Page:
by Diane Brandon

There was once a man named Shamar, who was very compassionate and wise, although he didn't think of himself as such.


Shamar was not aware of the Native American Indian traditional belief that all of life is connected, but he lived his life that way anyway.


Shamar lived by himself in a very small but tidy hut.


"Oh, how I wish I had someone to share my life."


Shamar often felt this way.  But he was a poor carpenter and work was not always easy to find.


The women he met appeared to lose interest when they found out that he was a poor carpenter.


But Raj, Shamar's golden-haired dog, did his best to keep Shamar company.


One morning, Shamar was eating his breakfast when he heard the roar of water coming.


He ran outside and quickly gathered a wide wooden piece that he had fashioned as a raft for just such an emergency.


You see, floods were no stranger to the place where Shamar lived.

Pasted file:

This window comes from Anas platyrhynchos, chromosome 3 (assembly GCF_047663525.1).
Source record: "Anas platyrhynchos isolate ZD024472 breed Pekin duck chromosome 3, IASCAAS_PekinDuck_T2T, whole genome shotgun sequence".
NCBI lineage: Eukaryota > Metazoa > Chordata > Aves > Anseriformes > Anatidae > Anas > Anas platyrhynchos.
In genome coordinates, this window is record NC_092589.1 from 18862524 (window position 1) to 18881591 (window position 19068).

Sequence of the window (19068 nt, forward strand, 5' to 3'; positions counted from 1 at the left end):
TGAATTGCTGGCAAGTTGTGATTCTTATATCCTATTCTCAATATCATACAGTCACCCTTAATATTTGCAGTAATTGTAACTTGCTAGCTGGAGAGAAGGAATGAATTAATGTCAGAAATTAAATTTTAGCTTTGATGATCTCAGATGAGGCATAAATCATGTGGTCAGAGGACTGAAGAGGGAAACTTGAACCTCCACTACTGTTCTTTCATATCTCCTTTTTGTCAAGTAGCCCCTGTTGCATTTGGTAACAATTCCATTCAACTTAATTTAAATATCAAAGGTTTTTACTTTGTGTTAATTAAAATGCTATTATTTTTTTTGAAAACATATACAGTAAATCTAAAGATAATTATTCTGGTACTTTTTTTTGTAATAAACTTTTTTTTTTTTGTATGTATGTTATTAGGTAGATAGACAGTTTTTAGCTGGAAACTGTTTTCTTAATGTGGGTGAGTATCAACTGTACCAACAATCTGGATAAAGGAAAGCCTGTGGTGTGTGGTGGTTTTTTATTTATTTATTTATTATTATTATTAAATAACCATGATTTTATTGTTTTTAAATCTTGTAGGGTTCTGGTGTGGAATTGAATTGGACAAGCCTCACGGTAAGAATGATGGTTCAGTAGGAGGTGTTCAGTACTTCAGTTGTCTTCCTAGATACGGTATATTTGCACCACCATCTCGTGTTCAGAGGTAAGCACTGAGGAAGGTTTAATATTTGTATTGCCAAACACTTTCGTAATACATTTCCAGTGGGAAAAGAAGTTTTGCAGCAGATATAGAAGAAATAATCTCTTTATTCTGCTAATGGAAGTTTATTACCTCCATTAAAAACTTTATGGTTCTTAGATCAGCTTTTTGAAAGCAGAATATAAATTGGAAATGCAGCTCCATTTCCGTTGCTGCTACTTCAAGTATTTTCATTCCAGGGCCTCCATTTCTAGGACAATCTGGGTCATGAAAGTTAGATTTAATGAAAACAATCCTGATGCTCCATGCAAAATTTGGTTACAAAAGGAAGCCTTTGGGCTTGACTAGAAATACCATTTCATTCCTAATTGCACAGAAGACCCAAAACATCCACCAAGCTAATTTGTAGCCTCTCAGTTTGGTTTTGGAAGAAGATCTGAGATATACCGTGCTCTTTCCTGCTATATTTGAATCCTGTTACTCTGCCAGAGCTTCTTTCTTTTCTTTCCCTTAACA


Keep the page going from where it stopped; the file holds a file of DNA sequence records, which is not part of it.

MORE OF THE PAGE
"Raj, come!" Shamar called.


He tied a leash from Raj to around his waist so that they wouldn't be separated by the waters.


There was not a moment to lose:  all of a sudden the water was upon them.


It came with a rush, sweeping things before it.  Carts vanished.  Bushes vanished.  Rocks vanished.


Things were swirling and twisting around in the water.


Shamar and Raj were carried along by the water.  Shamar was holding tight to the raft.  The leash kept Shamar and Raj from getting separated.


After what seemed like a very, very long time, they felt less of a pull on them.  The water was calmer.


Shamar was able to stand up without being knocked over.


He righted the raft in the water and put Raj on top of it.


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